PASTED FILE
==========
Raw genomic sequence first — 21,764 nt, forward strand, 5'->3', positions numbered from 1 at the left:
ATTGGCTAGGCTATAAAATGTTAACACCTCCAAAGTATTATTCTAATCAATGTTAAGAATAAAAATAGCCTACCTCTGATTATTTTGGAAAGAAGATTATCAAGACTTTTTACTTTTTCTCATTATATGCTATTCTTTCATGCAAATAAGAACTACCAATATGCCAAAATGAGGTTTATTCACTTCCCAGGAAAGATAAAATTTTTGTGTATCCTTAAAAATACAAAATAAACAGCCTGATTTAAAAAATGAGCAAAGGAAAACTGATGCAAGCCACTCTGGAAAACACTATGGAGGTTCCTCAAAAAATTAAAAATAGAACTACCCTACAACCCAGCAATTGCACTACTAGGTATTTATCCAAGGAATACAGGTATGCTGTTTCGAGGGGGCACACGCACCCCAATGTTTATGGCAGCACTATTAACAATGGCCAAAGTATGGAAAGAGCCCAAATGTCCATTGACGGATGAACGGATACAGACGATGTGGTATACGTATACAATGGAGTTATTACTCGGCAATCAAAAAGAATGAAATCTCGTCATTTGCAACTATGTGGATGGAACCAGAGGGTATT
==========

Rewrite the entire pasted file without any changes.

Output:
Raw genomic sequence first — 21,764 nt, forward strand, 5'->3', positions numbered from 1 at the left:
ATTGGCTAGGCTATAAAATGTTAACACCTCCAAAGTATTATTCTAATCAATGTTAAGAATAAAAATAGCCTACCTCTGATTATTTTGGAAAGAAGATTATCAAGACTTTTTACTTTTTCTCATTATATGCTATTCTTTCATGCAAATAAGAACTACCAATATGCCAAAATGAGGTTTATTCACTTCCCAGGAAAGATAAAATTTTTGTGTATCCTTAAAAATACAAAATAAACAGCCTGATTTAAAAAATGAGCAAAGGAAAACTGATGCAAGCCACTCTGGAAAACACTATGGAGGTTCCTCAAAAAATTAAAAATAGAACTACCCTACAACCCAGCAATTGCACTACTAGGTATTTATCCAAGGAATACAGGTATGCTGTTTCGAGGGGGCACACGCACCCCAATGTTTATGGCAGCACTATTAACAATGGCCAAAGTATGGAAAGAGCCCAAATGTCCATTGACGGATGAACGGATACAGACGATGTGGTATACGTATACAATGGAGTTATTACTCGGCAATCAAAAAGAATGAAATCTCGTCATTTGCAACTATGTGGATGGAACCAGAGGGTATT